The time of Mary and Elizabeth is one of these – a time of waiting and of profound crisis, of exhaustion and of the stagnation of Israel’s faith. It is a time in which God, as a response to the short-sighted and closed management which priests and doctors had made of the Temple was preparing another great undertaking for his people: the birth of a Son who would fill it with joy.
Elizabeth blesses Mary for the gift which she receives from her, giving her the profound joy of being a mother: “The babe in my womb leaped for joy” (Lk 1:44). This blessing has an exquisitely liturgical language and is celebrated in a home. This home may be compared with the sanctity of the Temple! But in it there is no “inside” and “outside”, as on the contrary was the case with the Temple. Here there is a humanity and a divinity which are interwoven in the bodies of two women. God is no longer shown protected and arcane as in the womb of the “Holy of Holies”, but alive and human, in the arms of the people of God.
Elizabeth and Mary are together the symbol of that people which prays and waits outside (cf. Lk 1:10, 21), but at the same time they become the voice of that God of life who also dwells in the Temple and they are a body of the same angel who was earlier standing on the altar (cf. Lk 1:11).
God makes himself the Holy Spirit upon Mary and upon Elizabeth, coming to dwell among his people for ever. When Elizabeth asks “And why is this granted me, that the mother of my Lord should come to me?” (Lk 1:43), she echoes the words that David speaks over the ark brought to Jerusalem: “How can the ark of the Lord come to me?” (2 Sam 6:9).
“Blessed is she who believed”: Elizabeth’s greeting to Mary is marvellous (Lk 1:45). With it a new period begins for Israel’s faith. Faith becomes a cause of happiness! It is no longer a duty, a precept or a tradition but rather a pleasure and a marvel. It is a miracle and a most beautiful adventure which makes the unthinkable possible. In addressing these words to her cousin, Elizabeth makes a confrontation with the opposing attitude of her husband, Zechariah, resound once again. While he had emerged from the Temple, unable to speak and sad, pouring out his powerless silence on the entire assembly (cf. Lk 1:22) Mary, on the contrary, was blessed because she believed. She believed in the angel and, unlike Zechariah, she also believed in the miracle which was being brought about in her cousin Elizabeth.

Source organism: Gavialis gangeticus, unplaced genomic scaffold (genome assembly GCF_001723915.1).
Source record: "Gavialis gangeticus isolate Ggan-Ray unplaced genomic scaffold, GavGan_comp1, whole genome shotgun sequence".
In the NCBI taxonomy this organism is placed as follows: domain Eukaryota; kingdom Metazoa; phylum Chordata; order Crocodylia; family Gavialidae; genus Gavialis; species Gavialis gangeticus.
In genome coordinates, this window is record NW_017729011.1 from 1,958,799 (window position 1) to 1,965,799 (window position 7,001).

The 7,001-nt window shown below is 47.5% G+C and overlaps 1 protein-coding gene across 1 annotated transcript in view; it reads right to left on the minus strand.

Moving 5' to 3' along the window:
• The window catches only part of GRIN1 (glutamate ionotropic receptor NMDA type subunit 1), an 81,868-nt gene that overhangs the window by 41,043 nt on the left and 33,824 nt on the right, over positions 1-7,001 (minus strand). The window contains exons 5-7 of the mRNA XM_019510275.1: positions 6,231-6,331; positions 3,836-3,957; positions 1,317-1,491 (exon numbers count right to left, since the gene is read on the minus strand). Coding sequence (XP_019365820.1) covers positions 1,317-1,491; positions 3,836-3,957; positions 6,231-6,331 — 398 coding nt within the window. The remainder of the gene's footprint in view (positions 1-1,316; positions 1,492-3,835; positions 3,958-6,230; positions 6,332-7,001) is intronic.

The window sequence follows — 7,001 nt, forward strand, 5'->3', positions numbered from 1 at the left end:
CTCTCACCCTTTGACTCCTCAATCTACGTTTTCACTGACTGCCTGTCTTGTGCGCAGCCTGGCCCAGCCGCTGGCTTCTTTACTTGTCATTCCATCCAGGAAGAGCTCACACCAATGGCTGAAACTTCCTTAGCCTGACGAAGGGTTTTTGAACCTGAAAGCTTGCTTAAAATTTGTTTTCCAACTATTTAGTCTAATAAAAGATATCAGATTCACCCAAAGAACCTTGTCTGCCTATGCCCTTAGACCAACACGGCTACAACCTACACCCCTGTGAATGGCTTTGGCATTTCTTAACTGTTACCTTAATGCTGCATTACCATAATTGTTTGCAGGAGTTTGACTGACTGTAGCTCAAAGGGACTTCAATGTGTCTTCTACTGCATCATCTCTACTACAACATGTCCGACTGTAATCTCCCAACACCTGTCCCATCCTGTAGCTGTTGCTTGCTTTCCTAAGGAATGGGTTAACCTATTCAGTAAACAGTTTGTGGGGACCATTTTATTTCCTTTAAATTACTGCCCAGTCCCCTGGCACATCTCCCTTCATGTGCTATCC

The Lord’s words were fulfilled in both these women and at the same time attained their fullness.
Faith, in short, is lived in the communion of two or more people, together with the angel of God. “Where two or three are gathered in my name, there am I in the midst of them” (Mt 18:20). This meeting anticipates the reality of the Christian community which will be a place of joy and of adoration of the heart, replacing the Temple. Elizabeth’s home is a new “temple”! Where God is present as new life and full joy.
Just as Mary’s greeting had poured out the joy of the Spirit into Elizabeth’s heart and womb, so the latest words of Elizabeth cause an explosion of joy and of the Spirit in Mary herself. This excess cannot be contained but demands to be communicated as a hymn of redemption.
“My soul magnifies the Lord”: the body of the Son of God takes shape in Mary’s womb, is incarnate in space and time and “dilates” his presence in the world as a river of mercy, “from generation to generation” (Lk 1:50). “Henceforth all generations will call me blessed” (Lk 1:48): this is the hymn which flows from Mary’s lips – an effect of the shadow of the Spirit and of Elizabeth’s blessing.
Rosanna Virgili, a biblicist, lives in Rome. She earned a degree in philosophy at the University of Urbino, in theology at the Pontifical Lateran University and a licence in biblical sciences at the Pontifical Biblical Institute, Rome. She teaches exegesis at the Istituto Teologico Marchigiano, (aggregated to the Pontifical Lateran University). Her publications include Il “no” di Elisabetta. Lettura di Lk 1-2, Ancora Publishing House, Milan 2013.
St. Peter’s Square
April 25, 2018